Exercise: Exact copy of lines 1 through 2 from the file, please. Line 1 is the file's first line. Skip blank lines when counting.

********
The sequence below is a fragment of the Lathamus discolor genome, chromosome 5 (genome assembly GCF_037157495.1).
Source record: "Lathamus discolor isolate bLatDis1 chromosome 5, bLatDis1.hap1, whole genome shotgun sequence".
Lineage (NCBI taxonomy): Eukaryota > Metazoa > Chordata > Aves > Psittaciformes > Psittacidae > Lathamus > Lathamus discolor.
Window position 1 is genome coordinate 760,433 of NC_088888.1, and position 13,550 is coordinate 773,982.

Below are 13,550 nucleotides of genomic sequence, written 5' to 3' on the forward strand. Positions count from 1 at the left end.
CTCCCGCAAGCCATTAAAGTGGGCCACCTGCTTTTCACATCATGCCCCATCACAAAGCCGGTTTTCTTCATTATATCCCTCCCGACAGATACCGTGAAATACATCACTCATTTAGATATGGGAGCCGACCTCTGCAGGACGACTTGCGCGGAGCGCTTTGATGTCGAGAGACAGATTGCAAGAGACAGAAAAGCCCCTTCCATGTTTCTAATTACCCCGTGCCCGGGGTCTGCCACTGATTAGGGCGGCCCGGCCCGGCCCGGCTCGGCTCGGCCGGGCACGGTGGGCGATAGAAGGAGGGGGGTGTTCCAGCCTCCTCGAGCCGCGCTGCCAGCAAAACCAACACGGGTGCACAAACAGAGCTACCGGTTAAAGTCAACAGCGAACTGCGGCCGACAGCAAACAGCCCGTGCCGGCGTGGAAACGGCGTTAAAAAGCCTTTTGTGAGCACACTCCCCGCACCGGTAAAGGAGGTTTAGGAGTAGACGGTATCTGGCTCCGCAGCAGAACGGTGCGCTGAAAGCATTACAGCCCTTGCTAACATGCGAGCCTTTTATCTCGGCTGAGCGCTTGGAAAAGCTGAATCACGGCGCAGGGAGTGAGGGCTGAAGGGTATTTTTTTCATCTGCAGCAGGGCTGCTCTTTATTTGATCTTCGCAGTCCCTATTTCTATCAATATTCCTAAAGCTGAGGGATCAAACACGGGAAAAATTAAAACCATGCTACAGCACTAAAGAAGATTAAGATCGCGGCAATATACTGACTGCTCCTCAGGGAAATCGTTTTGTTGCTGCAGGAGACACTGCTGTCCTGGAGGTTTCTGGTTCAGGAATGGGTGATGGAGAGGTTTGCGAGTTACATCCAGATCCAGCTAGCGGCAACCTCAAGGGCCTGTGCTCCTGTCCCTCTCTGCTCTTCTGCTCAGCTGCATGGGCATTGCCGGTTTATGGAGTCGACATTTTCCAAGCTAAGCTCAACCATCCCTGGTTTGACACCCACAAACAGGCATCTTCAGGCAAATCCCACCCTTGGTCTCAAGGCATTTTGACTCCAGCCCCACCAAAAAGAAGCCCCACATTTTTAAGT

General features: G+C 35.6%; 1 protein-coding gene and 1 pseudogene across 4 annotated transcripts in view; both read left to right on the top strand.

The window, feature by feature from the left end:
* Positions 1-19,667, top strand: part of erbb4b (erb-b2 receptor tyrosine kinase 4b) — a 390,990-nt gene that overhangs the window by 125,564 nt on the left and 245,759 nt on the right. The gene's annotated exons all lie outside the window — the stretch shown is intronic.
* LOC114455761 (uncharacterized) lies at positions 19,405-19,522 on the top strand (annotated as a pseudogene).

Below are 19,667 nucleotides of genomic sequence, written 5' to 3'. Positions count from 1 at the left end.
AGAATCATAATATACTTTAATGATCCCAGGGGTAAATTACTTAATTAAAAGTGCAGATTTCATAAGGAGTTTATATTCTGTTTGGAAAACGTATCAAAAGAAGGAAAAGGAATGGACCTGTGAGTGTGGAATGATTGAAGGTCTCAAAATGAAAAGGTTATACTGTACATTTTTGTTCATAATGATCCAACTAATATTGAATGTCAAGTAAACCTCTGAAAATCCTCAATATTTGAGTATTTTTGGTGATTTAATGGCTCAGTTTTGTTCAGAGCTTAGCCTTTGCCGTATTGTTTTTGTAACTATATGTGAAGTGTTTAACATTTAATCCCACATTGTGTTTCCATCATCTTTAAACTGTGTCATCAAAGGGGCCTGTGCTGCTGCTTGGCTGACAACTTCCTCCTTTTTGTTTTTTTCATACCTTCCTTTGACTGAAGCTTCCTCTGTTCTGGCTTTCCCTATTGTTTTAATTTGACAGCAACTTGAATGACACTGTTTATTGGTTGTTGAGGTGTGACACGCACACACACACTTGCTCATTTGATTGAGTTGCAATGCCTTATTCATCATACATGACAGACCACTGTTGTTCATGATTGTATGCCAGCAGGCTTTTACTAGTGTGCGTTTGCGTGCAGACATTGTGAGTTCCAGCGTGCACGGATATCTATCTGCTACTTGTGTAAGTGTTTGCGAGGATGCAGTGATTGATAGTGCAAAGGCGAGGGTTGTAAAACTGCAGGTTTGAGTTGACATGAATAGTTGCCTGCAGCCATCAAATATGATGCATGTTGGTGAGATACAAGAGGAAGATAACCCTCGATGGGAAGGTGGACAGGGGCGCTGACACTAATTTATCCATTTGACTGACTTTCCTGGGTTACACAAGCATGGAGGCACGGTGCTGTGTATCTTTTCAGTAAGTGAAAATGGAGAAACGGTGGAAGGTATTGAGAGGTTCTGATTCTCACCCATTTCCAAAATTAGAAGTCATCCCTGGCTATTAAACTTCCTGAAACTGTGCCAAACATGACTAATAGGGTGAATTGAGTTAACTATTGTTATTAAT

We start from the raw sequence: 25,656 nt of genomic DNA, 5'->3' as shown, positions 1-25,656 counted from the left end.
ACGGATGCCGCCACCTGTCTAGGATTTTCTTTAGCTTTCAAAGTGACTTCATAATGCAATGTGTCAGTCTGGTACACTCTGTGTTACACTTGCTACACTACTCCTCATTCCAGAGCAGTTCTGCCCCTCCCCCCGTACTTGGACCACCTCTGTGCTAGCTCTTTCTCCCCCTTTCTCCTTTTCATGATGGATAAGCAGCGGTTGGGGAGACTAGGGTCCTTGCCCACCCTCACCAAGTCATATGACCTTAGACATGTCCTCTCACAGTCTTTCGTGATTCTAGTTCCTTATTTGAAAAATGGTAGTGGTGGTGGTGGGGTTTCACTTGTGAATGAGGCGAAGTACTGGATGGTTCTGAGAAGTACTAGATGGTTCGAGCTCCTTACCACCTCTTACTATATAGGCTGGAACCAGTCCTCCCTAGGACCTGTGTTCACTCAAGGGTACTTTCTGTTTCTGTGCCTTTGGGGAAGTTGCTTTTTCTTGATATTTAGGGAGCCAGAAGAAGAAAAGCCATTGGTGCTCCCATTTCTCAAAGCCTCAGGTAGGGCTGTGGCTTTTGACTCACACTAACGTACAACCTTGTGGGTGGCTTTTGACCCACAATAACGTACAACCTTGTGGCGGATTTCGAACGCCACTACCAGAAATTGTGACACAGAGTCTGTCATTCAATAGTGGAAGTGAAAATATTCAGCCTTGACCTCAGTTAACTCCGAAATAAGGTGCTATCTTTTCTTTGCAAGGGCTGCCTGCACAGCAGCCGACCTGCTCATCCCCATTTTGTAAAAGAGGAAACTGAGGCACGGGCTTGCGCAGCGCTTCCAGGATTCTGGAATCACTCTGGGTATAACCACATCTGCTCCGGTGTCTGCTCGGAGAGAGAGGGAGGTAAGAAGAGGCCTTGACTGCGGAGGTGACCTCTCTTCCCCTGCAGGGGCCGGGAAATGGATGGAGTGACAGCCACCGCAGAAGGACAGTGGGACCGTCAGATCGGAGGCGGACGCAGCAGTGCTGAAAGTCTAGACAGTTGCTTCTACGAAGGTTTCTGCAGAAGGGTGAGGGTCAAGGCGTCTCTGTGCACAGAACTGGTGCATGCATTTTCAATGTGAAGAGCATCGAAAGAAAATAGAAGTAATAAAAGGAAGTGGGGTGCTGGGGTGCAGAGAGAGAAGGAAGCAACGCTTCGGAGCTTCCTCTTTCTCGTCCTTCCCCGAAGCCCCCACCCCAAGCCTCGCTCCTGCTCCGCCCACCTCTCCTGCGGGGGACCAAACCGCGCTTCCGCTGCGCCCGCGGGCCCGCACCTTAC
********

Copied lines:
The sequence below is a fragment of the Lathamus discolor genome, chromosome 5 (genome assembly GCF_037157495.1).
Source record: "Lathamus discolor isolate bLatDis1 chromosome 5, bLatDis1.hap1, whole genome shotgun sequence".